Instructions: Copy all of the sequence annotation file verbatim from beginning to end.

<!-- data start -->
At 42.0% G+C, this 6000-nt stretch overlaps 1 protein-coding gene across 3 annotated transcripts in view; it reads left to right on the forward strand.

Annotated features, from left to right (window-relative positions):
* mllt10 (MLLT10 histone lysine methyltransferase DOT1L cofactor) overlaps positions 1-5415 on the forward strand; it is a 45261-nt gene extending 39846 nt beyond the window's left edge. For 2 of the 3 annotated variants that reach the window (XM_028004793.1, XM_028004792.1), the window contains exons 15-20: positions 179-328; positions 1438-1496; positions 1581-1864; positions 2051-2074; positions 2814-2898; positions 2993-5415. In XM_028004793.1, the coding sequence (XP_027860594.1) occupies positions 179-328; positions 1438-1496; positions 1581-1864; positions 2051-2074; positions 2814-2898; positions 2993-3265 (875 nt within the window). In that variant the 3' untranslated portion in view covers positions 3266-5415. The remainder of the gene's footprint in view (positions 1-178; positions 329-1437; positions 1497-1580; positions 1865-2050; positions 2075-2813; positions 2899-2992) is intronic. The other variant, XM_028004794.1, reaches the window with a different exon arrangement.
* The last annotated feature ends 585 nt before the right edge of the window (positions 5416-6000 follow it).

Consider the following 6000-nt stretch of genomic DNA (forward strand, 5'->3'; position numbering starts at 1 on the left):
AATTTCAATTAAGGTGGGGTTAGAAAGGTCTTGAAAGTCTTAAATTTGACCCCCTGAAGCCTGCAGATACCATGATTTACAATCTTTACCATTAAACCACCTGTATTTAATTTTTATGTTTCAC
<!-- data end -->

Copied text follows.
At 42.0% G+C, this 6000-nt stretch overlaps 1 protein-coding gene across 3 annotated transcripts in view; it reads left to right on the forward strand.

Annotated features, from left to right (window-relative positions):
* mllt10 (MLLT10 histone lysine methyltransferase DOT1L cofactor) overlaps positions 1-5415 on the forward strand; it is a 45261-nt gene extending 39846 nt beyond the window's left edge. For 2 of the 3 annotated variants that reach the window (XM_028004793.1, XM_028004792.1), the window contains exons 15-20: positions 179-328; positions 1438-1496; positions 1581-1864; positions 2051-2074; positions 2814-2898; positions 2993-5415. In XM_028004793.1, the coding sequence (XP_027860594.1) occupies positions 179-328; positions 1438-1496; positions 1581-1864; positions 2051-2074; positions 2814-2898; positions 2993-3265 (875 nt within the window). In that variant the 3' untranslated portion in view covers positions 3266-5415. The remainder of the gene's footprint in view (positions 1-178; positions 329-1437; positions 1497-1580; positions 1865-2050; positions 2075-2813; positions 2899-2992) is intronic. The other variant, XM_028004794.1, reaches the window with a different exon arrangement.
* The last annotated feature ends 585 nt before the right edge of the window (positions 5416-6000 follow it).

Consider the following 6000-nt stretch of genomic DNA (forward strand, 5'->3'; position numbering starts at 1 on the left):
AATTTCAATTAAGGTGGGGTTAGAAAGGTCTTGAAAGTCTTAAATTTGACCCCCTGAAGCCTGCAGATACCATGATTTACAATCTTTACCATTAAACCACCTGTATTTAATTTTTATGTTTCAC